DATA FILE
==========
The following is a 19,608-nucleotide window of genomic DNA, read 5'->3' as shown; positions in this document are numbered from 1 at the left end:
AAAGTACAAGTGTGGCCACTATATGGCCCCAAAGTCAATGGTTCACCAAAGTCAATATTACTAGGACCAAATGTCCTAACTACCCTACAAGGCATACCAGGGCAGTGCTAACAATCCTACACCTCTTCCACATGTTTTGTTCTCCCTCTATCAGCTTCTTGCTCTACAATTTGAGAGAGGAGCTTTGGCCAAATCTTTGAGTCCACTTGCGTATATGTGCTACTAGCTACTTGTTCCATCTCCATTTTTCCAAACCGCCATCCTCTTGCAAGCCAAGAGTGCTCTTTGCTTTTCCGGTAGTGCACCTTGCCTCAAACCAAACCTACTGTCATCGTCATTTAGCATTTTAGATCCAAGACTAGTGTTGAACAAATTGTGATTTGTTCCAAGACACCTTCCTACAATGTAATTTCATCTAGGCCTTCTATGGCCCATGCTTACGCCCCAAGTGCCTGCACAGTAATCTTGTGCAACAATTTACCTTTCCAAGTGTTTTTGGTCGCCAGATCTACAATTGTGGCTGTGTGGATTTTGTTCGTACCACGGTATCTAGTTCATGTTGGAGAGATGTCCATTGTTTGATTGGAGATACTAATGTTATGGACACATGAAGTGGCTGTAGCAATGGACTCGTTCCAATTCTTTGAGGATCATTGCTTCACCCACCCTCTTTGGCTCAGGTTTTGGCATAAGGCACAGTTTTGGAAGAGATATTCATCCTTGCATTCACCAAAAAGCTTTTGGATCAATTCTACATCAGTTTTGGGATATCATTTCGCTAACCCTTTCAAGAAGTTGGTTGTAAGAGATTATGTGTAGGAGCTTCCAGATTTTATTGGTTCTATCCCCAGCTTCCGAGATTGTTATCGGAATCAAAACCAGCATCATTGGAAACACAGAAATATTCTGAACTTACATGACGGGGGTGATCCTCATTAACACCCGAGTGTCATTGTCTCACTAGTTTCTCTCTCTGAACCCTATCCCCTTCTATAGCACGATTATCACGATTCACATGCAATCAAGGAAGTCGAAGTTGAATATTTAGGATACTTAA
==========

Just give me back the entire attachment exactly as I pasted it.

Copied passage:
The following is a 19,608-nucleotide window of genomic DNA, read 5'->3' as shown; positions in this document are numbered from 1 at the left end:
AAAGTACAAGTGTGGCCACTATATGGCCCCAAAGTCAATGGTTCACCAAAGTCAATATTACTAGGACCAAATGTCCTAACTACCCTACAAGGCATACCAGGGCAGTGCTAACAATCCTACACCTCTTCCACATGTTTTGTTCTCCCTCTATCAGCTTCTTGCTCTACAATTTGAGAGAGGAGCTTTGGCCAAATCTTTGAGTCCACTTGCGTATATGTGCTACTAGCTACTTGTTCCATCTCCATTTTTCCAAACCGCCATCCTCTTGCAAGCCAAGAGTGCTCTTTGCTTTTCCGGTAGTGCACCTTGCCTCAAACCAAACCTACTGTCATCGTCATTTAGCATTTTAGATCCAAGACTAGTGTTGAACAAATTGTGATTTGTTCCAAGACACCTTCCTACAATGTAATTTCATCTAGGCCTTCTATGGCCCATGCTTACGCCCCAAGTGCCTGCACAGTAATCTTGTGCAACAATTTACCTTTCCAAGTGTTTTTGGTCGCCAGATCTACAATTGTGGCTGTGTGGATTTTGTTCGTACCACGGTATCTAGTTCATGTTGGAGAGATGTCCATTGTTTGATTGGAGATACTAATGTTATGGACACATGAAGTGGCTGTAGCAATGGACTCGTTCCAATTCTTTGAGGATCATTGCTTCACCCACCCTCTTTGGCTCAGGTTTTGGCATAAGGCACAGTTTTGGAAGAGATATTCATCCTTGCATTCACCAAAAAGCTTTTGGATCAATTCTACATCAGTTTTGGGATATCATTTCGCTAACCCTTTCAAGAAGTTGGTTGTAAGAGATTATGTGTAGGAGCTTCCAGATTTTATTGGTTCTATCCCCAGCTTCCGAGATTGTTATCGGAATCAAAACCAGCATCATTGGAAACACAGAAATATTCTGAACTTACATGACGGGGGTGATCCTCATTAACACCCGAGTGTCATTGTCTCACTAGTTTCTCTCTCTGAACCCTATCCCCTTCTATAGCACGATTATCACGATTCACATGCAATCAAGGAAGTCGAAGTTGAATATTTAGGATACTTAA